“The Tribal Colleges and Universities of the American Indian Higher Education Consortium believe unique cultural connections exist between Indigenous peoples, their environments, and the world of those who came before.”
—graduate, Sitting Bull College
AIHEC believes that research conducted by, for, or in partnership with Tribal Colleges and Universities must honor, respect, and protect those attributes that distinguish Indigenous peoples and cultures – Tribal sovereignty, spirituality, native languages and practices, Tribal homelands, families and communities, the traditional knowledge of Tribal elders, and the hopes for generations to come.
AIHEC promotes the role of Tribal Colleges and Universities in defining and guiding scholarship that seeks knowledge. AIHEC holds that such research should be conducted with integrity and in respectful, compassionate, and culturally appropriate ways. Such research should further be conducted in an interdisciplinary fashion, as nothing is done in isolation, it is all related.
Research driven by the TCUs and the Tribal communities they serve is essential to achieving our vision and goal.
Our vision: Strong Sovereign Nations through Excellence in TRIBAL Higher Education.
Our goal: to build our own education systems founded on our ways of knowing, traditional knowledge, and spirituality.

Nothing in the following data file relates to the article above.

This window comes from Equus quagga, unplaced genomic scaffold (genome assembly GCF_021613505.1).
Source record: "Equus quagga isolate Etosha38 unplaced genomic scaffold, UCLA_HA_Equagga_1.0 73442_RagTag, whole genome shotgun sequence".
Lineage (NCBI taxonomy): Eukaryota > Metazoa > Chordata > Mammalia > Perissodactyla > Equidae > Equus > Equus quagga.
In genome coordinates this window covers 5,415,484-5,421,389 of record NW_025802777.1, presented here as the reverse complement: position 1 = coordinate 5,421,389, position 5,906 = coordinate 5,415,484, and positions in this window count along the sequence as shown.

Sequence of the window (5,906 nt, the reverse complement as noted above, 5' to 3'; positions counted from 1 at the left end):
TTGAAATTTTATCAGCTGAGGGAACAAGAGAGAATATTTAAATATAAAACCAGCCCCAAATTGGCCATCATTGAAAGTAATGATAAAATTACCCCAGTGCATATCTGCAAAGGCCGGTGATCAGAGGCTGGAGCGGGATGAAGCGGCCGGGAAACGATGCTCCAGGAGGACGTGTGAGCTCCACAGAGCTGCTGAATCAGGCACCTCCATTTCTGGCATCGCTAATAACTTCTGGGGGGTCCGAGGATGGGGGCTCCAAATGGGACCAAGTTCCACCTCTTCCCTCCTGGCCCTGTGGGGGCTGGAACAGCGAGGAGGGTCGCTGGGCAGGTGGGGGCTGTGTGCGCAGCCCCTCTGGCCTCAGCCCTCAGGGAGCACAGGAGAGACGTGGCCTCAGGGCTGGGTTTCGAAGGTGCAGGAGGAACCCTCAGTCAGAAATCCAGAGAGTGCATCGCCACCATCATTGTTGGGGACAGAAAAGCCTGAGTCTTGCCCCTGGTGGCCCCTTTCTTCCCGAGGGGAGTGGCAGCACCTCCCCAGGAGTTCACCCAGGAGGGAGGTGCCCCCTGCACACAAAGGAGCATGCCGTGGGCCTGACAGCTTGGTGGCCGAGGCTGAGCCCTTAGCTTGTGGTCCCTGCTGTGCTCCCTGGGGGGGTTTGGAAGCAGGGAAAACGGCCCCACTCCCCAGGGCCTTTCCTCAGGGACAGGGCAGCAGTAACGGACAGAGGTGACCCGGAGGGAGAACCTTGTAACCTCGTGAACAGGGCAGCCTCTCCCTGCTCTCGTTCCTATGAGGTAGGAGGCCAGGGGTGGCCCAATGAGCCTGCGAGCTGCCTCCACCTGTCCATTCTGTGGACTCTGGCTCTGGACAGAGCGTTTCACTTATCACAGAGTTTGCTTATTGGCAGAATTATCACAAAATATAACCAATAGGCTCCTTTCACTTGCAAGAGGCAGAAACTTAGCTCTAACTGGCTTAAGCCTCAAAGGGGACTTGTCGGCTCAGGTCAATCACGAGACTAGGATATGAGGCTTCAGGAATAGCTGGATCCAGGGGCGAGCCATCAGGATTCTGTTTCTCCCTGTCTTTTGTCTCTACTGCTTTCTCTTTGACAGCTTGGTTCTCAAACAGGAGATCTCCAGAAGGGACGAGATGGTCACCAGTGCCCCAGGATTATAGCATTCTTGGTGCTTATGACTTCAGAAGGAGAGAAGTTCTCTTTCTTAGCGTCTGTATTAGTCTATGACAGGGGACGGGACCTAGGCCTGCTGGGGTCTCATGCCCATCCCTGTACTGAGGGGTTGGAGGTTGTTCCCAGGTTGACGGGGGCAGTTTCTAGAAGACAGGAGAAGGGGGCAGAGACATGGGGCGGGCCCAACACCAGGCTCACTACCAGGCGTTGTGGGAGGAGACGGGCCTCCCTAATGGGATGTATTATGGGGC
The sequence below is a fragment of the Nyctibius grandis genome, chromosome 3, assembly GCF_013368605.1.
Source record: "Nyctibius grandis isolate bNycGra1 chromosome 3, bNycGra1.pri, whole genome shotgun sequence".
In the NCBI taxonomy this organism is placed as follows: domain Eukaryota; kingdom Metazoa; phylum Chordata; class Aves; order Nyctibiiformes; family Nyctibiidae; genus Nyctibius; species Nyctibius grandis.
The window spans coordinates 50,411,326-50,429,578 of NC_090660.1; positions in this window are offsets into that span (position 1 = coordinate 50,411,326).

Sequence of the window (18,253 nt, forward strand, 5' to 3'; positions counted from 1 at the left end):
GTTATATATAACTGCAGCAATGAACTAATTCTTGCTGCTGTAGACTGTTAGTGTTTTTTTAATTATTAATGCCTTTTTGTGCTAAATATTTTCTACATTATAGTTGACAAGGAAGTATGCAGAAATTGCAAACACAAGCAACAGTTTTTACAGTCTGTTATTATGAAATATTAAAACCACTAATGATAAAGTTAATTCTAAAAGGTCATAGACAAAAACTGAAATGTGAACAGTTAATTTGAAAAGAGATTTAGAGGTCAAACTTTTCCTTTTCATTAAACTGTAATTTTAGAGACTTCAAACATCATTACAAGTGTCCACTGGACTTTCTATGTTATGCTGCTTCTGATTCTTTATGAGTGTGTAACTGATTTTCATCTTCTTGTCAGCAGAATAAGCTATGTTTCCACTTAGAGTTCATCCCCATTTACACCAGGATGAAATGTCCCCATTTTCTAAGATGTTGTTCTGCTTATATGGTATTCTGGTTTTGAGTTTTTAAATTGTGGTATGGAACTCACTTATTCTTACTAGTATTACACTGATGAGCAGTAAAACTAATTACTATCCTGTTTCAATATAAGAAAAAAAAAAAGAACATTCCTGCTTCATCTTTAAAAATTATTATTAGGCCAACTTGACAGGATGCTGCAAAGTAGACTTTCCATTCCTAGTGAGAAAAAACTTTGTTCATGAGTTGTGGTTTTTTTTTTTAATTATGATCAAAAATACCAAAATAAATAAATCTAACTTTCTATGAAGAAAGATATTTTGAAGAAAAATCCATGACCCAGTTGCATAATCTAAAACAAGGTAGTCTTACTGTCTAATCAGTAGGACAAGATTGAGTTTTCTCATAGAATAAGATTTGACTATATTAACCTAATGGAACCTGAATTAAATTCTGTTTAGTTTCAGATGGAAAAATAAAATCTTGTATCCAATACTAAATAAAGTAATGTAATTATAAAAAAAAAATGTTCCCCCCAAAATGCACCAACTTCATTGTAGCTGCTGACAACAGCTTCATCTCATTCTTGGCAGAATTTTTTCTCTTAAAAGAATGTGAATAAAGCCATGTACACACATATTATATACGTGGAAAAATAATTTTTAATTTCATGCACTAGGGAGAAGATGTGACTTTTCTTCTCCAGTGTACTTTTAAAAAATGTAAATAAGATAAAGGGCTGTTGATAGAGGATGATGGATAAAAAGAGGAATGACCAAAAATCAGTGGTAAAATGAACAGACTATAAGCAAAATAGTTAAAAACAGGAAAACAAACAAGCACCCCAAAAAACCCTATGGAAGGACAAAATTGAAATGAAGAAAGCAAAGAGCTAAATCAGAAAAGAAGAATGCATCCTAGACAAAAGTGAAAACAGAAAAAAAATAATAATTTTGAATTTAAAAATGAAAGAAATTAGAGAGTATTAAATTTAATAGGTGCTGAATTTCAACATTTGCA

- Indigenous Community-based Participatory Research (I-CBPR)
- Research for Continuous Improvement
- AIHEC and the TCUs compose a single Research Community
- Indigenous Framework
AIHEC Research Agenda
Attach PDF file: AIHEC Research Agenda
The Indigenous Evaluation Framework provides a model for conducting research (and evaluation) that is responsive to local traditions and values, incorporates traditional ways of knowing and knowledge-building, while adopting non-traditional practices and methods as needed and appropriate.
The Framework identifies four core cultural values that influence approaches to evaluation in Indigenous communities:
- Creating the Story
- Building the Scaffolding; Planning
- Implementing and Celebrating
- Engaging Community and Building Capacity.
In fall 2020, nearly 500 Tribal College and University (TCU) students participated in a study on the impact of the COVID-19 on their coursework and their daily lives. The survey results, published here for the first time, provide a valuable needs assessment tool and data to assist the TCUs and AIHEC in better meeting the needs of their students. The first study of its kind, the survey posed an array of questions focusing on persistence, online learning, and physical and mental well-being. The results underscore the far-reaching effects of the pandemic on TCUs, Native students, and their communities.
Funded through a grant by the Lumina Foundation, AIHEC is engaged in research focusing on strategies for supporting American Indian/Alaska Native student postsecondary success. Through the completion of a literature review, AIHEC Pathway to Post Secondary Success for Native Students, and interviews with TCU stakeholders, AIHEC is gathering information about factors that influence persistence, retention, and completion of American Indian/Alaskan Native (AI/AN) postsecondary students. This information will be used to develop a holistic framework of strategies designed to help ensure AI/AN student postsecondary success. The framework is not meant to replace existing success strategies; rather, it will provide guidance for optimizing postsecondary experiences and credentialing programs for AI/ANs at multiple levels, including institutions, Tribes, and state/federal governments.